During his career, Jim became an industry leader in electrical safe work practices and technical training. An NFPA Certified Electrical Safety Compliance Professional and a NETA Level 4 Senior Technician, Jim was NETA’s principal member and current secretary of NFPA Technical Committee NFPA 70E®, Electrical Safety in the Workplace for nearly 20 years. Louis Barrios served with Jim on the 70E Committee. “Jim White continued his commitment to our safety community until the very end. I’ll never forget one of his last presentations at the IEEE ESW, where he drove himself up to the podium in a small scooter and stood and delivered his presentation. What a fighter!”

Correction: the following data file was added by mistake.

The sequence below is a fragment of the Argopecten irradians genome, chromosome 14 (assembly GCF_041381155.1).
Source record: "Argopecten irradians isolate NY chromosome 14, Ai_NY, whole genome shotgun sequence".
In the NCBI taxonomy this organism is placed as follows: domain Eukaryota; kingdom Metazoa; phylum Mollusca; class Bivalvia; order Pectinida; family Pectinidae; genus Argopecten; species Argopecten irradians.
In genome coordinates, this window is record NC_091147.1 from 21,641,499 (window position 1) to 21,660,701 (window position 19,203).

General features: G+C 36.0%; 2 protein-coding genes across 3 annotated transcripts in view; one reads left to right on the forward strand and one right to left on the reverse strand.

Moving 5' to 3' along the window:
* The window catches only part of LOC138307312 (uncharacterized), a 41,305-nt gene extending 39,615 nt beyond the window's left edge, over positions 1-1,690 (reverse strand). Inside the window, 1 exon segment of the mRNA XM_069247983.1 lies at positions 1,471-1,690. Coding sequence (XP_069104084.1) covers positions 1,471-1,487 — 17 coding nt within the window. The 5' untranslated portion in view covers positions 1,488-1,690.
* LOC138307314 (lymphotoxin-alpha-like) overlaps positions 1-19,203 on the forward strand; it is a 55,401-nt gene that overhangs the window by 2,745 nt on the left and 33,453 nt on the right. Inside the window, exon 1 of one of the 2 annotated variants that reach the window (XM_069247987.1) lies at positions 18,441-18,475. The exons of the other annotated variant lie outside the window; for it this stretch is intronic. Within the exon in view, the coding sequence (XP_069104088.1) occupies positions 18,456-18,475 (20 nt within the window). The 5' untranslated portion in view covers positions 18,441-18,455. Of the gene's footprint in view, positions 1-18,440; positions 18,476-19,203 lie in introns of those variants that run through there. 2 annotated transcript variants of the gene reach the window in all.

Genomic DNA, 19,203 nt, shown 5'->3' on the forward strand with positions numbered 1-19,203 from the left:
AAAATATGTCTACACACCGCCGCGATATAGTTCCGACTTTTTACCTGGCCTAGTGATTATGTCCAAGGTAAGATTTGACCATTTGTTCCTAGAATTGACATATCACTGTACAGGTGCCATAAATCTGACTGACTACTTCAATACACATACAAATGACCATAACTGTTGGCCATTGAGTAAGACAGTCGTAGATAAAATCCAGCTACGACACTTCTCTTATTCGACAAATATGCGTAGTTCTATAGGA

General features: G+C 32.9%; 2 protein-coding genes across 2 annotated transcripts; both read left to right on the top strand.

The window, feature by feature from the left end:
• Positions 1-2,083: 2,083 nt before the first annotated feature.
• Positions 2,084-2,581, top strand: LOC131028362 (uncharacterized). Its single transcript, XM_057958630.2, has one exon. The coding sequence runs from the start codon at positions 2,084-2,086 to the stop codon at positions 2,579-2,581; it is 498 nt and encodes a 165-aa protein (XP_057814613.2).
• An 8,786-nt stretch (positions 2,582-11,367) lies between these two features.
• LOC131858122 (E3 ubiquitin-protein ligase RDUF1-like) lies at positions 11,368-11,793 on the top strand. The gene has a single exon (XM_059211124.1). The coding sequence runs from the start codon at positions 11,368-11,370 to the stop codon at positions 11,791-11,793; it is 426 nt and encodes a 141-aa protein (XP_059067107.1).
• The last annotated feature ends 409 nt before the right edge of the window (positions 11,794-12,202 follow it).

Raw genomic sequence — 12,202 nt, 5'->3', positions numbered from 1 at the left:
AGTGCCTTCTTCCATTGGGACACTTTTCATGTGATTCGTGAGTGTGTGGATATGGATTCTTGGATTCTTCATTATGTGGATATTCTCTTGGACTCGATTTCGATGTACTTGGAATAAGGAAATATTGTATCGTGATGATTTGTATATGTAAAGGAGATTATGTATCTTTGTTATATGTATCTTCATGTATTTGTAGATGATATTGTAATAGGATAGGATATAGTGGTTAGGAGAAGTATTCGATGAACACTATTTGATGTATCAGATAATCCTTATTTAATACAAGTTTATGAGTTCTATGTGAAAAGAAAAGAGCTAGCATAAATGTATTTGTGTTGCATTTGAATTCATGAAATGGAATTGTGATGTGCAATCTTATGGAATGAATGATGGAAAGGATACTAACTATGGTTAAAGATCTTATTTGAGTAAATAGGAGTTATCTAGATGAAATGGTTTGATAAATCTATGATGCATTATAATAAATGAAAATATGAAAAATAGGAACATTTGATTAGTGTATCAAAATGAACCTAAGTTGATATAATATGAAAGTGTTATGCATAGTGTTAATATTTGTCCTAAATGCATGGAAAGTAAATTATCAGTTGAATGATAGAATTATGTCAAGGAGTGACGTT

“Jim had a special way of cutting through what can sometimes be very complex messages and getting to the practical point with a unique wit,” Barrios continues. “He was a real champion of electrical safety.”

Jim was also NETA’s principal representative on National Electrical Code® Code-Making Panel (CMP) 13 and represented NETA on ASTM International Technical Committee F18, Electrical Protective Equipment for Workers.

Jim was Shermco Industries’ principal member on NFPA Technical Committee for NFPA 70B, Recommended Practice for Electrical Equipment Maintenance. “He was a straight-shooting, tell-it-like-it-is guy, a true champion of electrical safety, and a friend,” says Rod West, who worked alongside Jim on the 70B Committee.